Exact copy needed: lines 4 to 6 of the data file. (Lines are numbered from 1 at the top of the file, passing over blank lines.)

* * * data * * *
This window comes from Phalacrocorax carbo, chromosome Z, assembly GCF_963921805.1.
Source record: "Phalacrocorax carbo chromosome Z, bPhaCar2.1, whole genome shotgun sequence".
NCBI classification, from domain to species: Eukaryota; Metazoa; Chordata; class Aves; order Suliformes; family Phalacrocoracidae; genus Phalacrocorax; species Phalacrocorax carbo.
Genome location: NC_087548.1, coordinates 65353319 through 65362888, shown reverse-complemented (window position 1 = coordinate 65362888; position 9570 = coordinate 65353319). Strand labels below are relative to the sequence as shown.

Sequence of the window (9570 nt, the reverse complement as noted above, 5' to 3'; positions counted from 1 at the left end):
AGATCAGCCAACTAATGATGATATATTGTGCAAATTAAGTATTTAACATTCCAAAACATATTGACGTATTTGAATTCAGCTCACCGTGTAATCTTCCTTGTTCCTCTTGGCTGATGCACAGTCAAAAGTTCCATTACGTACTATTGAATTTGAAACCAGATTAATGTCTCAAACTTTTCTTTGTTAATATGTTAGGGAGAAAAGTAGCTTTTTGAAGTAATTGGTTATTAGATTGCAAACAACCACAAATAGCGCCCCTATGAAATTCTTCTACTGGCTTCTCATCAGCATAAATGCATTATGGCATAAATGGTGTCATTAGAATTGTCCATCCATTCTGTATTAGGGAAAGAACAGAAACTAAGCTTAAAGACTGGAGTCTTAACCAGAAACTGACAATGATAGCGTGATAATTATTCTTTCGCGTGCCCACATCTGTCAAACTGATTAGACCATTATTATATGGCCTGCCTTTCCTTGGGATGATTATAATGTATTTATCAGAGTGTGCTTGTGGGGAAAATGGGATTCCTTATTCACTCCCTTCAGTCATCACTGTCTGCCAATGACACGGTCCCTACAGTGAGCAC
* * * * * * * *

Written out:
Genome location: NC_087548.1, coordinates 65353319 through 65362888, shown reverse-complemented (window position 1 = coordinate 65362888; position 9570 = coordinate 65353319). Strand labels below are relative to the sequence as shown.

Sequence of the window (9570 nt, the reverse complement as noted above, 5' to 3'; positions counted from 1 at the left end):
AGATCAGCCAACTAATGATGATATATTGTGCAAATTAAGTATTTAACATTCCAAAACATATTGACGTATTTGAATTCAGCTCACCGTGTAATCTTCCTTGTTCCTCTTGGCTGATGCACAGTCAAAAGTTCCATTACGTACTATTGAATTTGAAACCAGATTAATGTCTCAAACTTTTCTTTGTTAATATGTTAGGGAGAAAAGTAGCTTTTTGAAGTAATTGGTTATTAGATTGCAAACAACCACAAATAGCGCCCCTATGAAATTCTTCTACTGGCTTCTCATCAGCATAAATGCATTATGGCATAAATGGTGTCATTAGAATTGTCCATCCATTCTGTATTAGGGAAAGAACAGAAACTAAGCTTAAAGACTGGAGTCTTAACCAGAAACTGACAATGATAGCGTGATAATTATTCTTTCGCGTGCCCACATCTGTCAAACTGATTAGACCATTATTATATGGCCTGCCTTTCCTTGGGATGATTATAATGTATTTATCAGAGTGTGCTTGTGGGGAAAATGGGATTCCTTATTCACTCCCTTCAGTCATCACTGTCTGCCAATGACACGGTCCCTACAGTGAGCAC